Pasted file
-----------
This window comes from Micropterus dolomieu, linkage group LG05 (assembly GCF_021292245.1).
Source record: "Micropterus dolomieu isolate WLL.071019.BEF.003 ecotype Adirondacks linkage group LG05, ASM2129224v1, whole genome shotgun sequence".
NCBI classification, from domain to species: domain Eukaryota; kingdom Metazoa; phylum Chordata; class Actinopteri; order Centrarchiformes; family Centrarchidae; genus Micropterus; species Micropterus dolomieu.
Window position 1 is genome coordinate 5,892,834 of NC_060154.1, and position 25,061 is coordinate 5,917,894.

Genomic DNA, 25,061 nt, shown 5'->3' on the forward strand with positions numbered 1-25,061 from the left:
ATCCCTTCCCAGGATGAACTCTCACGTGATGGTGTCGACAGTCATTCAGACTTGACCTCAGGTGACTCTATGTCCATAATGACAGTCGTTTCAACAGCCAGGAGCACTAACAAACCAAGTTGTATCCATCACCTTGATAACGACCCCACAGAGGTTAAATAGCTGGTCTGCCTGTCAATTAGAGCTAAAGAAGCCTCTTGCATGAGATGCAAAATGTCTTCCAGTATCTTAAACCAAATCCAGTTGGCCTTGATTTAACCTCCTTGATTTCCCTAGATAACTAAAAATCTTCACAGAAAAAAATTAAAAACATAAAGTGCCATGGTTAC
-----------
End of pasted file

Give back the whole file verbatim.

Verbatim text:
This window comes from Micropterus dolomieu, linkage group LG05 (assembly GCF_021292245.1).
Source record: "Micropterus dolomieu isolate WLL.071019.BEF.003 ecotype Adirondacks linkage group LG05, ASM2129224v1, whole genome shotgun sequence".
NCBI classification, from domain to species: domain Eukaryota; kingdom Metazoa; phylum Chordata; class Actinopteri; order Centrarchiformes; family Centrarchidae; genus Micropterus; species Micropterus dolomieu.
Window position 1 is genome coordinate 5,892,834 of NC_060154.1, and position 25,061 is coordinate 5,917,894.

Genomic DNA, 25,061 nt, shown 5'->3' on the forward strand with positions numbered 1-25,061 from the left:
ATCCCTTCCCAGGATGAACTCTCACGTGATGGTGTCGACAGTCATTCAGACTTGACCTCAGGTGACTCTATGTCCATAATGACAGTCGTTTCAACAGCCAGGAGCACTAACAAACCAAGTTGTATCCATCACCTTGATAACGACCCCACAGAGGTTAAATAGCTGGTCTGCCTGTCAATTAGAGCTAAAGAAGCCTCTTGCATGAGATGCAAAATGTCTTCCAGTATCTTAAACCAAATCCAGTTGGCCTTGATTTAACCTCCTTGATTTCCCTAGATAACTAAAAATCTTCACAGAAAAAAATTAAAAACATAAAGTGCCATGGTTAC